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Given a $0/1$ square matrix, the permanent and determinant modulo $2^k$ is in $\oplus P$ and $\oplus L$ respectively for any fixed $k$. In fact both are in $\oplus L$ (in fact in $\oplus SPACE(k^2\log n)$ by https://mbraverm.princeton.edu/files/planarCounting.pdf.

Have there been any improvements?

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  • $\begingroup$ I don't think permanent mod $2$ is complete for $\oplus P$ since it is in $P$. I was thinking $\oplus SPACE(f(k)+\log(n))$ form where $f(k)=O(k^c)$ where $c<3$ (perhaps $c=1$)? Or $\oplus SPACE(f(k)\log(n))$ form where $f(k)=O(k^c)$ where $c<2$ (perhaps $c=1$)? $\endgroup$
    – Turbo
    May 9, 2023 at 19:42
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    $\begingroup$ Note if space is not a constraint we can get the mod $2^k$ result in $n^{O(k)}$ time and I would expect at least an $\oplus SPACE(k\log n)$ algorithm to exist! $\endgroup$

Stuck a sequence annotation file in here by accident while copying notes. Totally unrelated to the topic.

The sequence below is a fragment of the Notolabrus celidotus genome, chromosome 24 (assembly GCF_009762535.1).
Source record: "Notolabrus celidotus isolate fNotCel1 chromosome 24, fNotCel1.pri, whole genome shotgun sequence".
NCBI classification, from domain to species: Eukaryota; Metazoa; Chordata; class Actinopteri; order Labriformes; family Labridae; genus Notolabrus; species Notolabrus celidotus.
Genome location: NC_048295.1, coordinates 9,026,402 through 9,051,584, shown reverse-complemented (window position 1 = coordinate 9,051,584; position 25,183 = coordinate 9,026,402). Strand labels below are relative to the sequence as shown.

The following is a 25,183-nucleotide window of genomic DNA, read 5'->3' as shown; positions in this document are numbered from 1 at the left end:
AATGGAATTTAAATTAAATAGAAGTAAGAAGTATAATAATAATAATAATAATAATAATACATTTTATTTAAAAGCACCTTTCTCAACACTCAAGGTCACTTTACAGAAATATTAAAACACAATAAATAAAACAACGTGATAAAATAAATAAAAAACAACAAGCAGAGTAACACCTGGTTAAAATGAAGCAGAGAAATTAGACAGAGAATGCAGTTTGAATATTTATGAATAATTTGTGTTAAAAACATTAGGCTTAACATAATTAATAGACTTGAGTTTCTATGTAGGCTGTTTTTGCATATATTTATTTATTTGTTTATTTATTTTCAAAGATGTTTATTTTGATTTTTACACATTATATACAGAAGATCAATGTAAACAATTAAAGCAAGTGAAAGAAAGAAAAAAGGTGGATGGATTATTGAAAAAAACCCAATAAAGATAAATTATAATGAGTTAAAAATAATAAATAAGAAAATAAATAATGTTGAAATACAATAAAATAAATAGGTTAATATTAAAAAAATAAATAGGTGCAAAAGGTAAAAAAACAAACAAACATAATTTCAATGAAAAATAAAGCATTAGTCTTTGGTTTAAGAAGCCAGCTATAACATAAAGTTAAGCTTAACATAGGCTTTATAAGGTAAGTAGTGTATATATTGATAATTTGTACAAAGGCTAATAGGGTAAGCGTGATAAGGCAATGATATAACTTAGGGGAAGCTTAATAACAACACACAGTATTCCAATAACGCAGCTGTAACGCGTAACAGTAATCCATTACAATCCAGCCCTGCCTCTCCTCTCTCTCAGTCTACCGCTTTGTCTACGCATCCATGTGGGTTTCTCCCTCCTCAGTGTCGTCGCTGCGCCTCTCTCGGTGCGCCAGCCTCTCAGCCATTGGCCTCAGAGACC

– Turbo
    May 9, 2023 at 20:57
  • $\begingroup$ @JoshuaGrochow I think not since by the result in the paper permanent mod $2^2$ is in $\oplus SPACE(\log n)$ and hence in $\oplus L$. $\endgroup$
    – Turbo
    May 9, 2023 at 22:55

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I don't think so. Theorem 5.1 of the linked paper shows that, for any fixed k, permanent mod $2^k$ is $\mathsf{\oplus L}$-complete. (I believe the same is true for det mod $2^k$.) So it won't be in a smaller class without collapsing the two classes.

Regarding parametrized complexity, Curticapean and Xia showed that permanent modulo $2^k$ is $\mathsf{\oplus W[1]}$-hard. So an algorithm of the form you mentioned in the comments, in $\mathsf{\oplus SPACE}(f(k) + \log n)$ would put it in $\mathsf{\oplus TIME}(g(k) poly(n))$.

In terms of runtime, assuming $\oplus ETH$, they also show a lower bound on the runtime of $n^{\Omega(k / \log k)}$. So one cannot do much better than what is known. (It'd be interesting if someone had closed that $\log k$ gap in the exponent, but I haven't heard of this.)

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